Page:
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Feb 20, 2015 - Quaternaqy geology of some selected drainage basins in Upper Egypt (Qena-Edfu area). Ph. D. Thesis, Faculty of Science, Cairo University, ...

Advances in Natural and Applied Sciences, 9(5) May 2015, Pages: 16-26 AENSI Journals

Advances in Natural and Applied Sciences

ISSN:1995-0772 EISSN: 1998-1090 Journal home page: www.aensiweb.com/ANAS

Evaluation of groundwater quality and its suitability for drinking and agricultural uses in SW Qena Governorate, Egypt. Salman A. Salman and Ahmed A. Elnazer Geological Sciences Department, National Research Centre, Dokki, Cairo, Egypt. ARTICLE INFO Article history: Received 4 December 2014 Received in revised form 10 January 2015 Accepted 8 February 2015 Available online 20 February 2015

ABSTRACT Groundwater is an important source of freshwater for uses in many regions over the world, especially arid regions as Egypt. To assess the groundwater quality for drinking and agricultural at SW Qena Governorate, 38 groundwater samples were collected and subjected to a comprehensive physicochemical analysis. This groundwater is alkaline, fresh and hard water. According to WHO specification, more than half of the samples are suitable for drinking purpose according to their chemical constituents. Also, this water is suitable for irrigation purpose according to the irrigation quality parameters, except some samples with high salinity and magnesium hazard.

Keywords: Water quality, Drinking water, Irrigation Water, Qena Governorate © 2015 AENSI Publisher All rights reserved. To Cite This Article: Salman, S.A. and Elnazer, A.A., Evaluation of groundwater quality and its suitability for drinking and agricultural uses in SW Qena Governorate, Egypt. Adv. in Nat. Appl. Sci., 9(5): 16-26, 2015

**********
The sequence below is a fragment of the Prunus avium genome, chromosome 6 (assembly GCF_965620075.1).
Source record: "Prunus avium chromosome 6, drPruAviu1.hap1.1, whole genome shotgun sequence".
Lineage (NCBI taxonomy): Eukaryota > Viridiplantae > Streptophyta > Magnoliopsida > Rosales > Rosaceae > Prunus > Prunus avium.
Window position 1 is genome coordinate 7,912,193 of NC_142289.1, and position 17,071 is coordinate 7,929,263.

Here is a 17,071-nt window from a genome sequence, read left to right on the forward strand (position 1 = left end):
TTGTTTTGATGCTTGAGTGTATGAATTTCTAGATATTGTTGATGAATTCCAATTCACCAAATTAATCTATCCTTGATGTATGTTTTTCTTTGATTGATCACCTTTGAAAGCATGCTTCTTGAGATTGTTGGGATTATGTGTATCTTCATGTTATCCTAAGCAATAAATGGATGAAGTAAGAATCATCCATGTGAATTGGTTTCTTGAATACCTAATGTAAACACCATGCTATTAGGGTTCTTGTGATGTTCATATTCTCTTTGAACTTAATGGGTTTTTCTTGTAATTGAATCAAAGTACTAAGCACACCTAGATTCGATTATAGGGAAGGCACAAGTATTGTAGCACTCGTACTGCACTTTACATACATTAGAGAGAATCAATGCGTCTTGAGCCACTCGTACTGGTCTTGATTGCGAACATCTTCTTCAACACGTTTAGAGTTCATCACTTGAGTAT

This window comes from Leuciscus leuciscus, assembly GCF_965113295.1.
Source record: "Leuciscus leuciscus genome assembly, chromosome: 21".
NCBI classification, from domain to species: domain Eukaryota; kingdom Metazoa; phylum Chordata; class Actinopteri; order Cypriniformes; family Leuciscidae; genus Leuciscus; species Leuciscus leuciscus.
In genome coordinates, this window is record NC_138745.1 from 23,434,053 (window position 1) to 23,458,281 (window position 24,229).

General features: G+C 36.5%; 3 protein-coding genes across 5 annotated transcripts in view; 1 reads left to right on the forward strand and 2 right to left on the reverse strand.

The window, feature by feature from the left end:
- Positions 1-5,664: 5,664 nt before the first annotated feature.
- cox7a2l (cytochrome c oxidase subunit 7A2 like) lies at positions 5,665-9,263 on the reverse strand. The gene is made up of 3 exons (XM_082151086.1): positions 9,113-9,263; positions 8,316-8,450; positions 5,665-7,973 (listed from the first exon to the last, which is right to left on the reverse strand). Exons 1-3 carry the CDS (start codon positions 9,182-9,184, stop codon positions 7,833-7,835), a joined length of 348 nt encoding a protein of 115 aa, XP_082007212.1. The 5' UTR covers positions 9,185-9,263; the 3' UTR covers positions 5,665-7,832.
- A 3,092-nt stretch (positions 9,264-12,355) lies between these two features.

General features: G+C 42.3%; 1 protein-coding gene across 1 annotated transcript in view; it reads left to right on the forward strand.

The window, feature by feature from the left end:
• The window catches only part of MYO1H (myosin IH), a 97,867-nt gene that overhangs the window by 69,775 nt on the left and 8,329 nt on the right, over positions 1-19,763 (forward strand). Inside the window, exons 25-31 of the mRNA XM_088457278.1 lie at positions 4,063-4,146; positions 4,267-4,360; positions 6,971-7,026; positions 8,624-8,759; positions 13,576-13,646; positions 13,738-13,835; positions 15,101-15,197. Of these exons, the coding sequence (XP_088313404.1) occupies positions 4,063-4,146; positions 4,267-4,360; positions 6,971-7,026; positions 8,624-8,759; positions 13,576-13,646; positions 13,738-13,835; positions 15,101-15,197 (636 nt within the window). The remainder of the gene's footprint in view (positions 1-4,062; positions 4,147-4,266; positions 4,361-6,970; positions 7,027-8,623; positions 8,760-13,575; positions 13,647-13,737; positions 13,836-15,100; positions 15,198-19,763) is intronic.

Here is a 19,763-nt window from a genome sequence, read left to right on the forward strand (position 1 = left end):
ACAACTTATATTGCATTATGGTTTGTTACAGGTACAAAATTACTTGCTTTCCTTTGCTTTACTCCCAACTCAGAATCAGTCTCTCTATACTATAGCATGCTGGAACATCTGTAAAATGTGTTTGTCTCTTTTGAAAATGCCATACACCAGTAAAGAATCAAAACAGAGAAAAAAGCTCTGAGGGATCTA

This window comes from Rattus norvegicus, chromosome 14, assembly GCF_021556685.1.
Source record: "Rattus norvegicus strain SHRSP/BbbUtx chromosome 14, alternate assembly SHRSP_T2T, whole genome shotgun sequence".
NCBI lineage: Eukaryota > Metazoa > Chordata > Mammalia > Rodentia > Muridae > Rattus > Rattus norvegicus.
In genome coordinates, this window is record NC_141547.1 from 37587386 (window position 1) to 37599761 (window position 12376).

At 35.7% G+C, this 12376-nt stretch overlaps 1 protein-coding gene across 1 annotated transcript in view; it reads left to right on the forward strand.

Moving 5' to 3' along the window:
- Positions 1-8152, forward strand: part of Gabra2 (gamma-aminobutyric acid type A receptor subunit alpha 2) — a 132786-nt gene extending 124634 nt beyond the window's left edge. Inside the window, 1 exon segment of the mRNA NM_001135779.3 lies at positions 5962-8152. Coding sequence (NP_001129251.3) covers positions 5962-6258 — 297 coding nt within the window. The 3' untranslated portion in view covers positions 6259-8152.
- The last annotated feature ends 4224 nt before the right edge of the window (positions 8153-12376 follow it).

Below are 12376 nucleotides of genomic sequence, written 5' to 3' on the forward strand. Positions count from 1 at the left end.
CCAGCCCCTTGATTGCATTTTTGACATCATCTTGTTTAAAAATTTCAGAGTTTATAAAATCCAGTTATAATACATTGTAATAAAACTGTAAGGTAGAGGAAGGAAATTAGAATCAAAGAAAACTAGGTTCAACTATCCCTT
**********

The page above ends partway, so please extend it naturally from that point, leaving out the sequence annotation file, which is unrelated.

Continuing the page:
INTRODUCTION With the growing of populations and human activities in Egypt, the demand for groundwater has increased. Groundwater is the only reliable water resource for human consumption, as well as for agriculture and industrial uses in the desert area in SW of Qena Governorate. So pumping from the Plio-Pleistocene aquifer is widely practiced in this area. It is now generally recognized that the quality of groundwater is of the same importance as its quantity. Water quality and human health are inextricable linked (Salem et al., 2000). Groundwater quality is based upon the physical and chemical soluble parameters due to weathering from source rocks and anthropogenic activities. Suitability of water for various uses depends on the type and concentration of dissolved minerals and groundwater has more mineral composition than surface water (Mirabbasi et al., 2008; Salman, 2013). The quality of groundwater depends on several factors such as soil-water interaction, dissolution of mineral species, duration of solid-water interaction and the anthropogenic source (Hem 1989; Appelo and Postma, 2005). Anthropogenic activities like urban development and agricultural activities (inputs of fertilizer and pesticides) directly or indirectly affect the groundwater quality (Kim et al., 2004; Jalali, 2005; Srinivasamoorthy et al., 2009; Zhang et al., 2011). The objective of the present study is to assess the chemical groundwater composition and its suitability for drinking and agricultural purpose in SW Qena Governorate. The study area is lying to the southwest of Qena Governorate between latitudes 25° 56′ 52′′N to 26° 12′ 21′′N and longitudes 32° 1′ 40′′E to 32° 42′ 19′′E (Fig. 1). This area has desert climate conditions with temperature varies between 27 - 47° and 7 – 28° in summer and winter respectively. Rainfall is rarely occurs and the average annual rainfall does not exceed 4 mm/year (Abdallatief et al. 2012). Geology of Qena was studied by many authors such as Said (1962, 1981 and 1993), Askalany (1988), Issawi and McCauley (1992), El- Balasy (1994), Abadi (1995) and Mansour et al. (2001). Qena area (Fig. 2) covered by sediments and sedimentary rocks ranging in age from Lower Eocene to Recent. The Lower Eocene is represented by Thebes Formation. This formation consists of hard limestone with many flint bands and marl intercalations. The Pliocene consists of interbeded red brown clay, Paleonile (Madamoud Formation), which acts as an aquiclude for the overlying Quaternary aquifers. The Pleistocene and Recent subdivided into different formations, these are fluviatile and alluvial deposits covering most of the study area in the form of gravel, coarse sand, and loamy materials.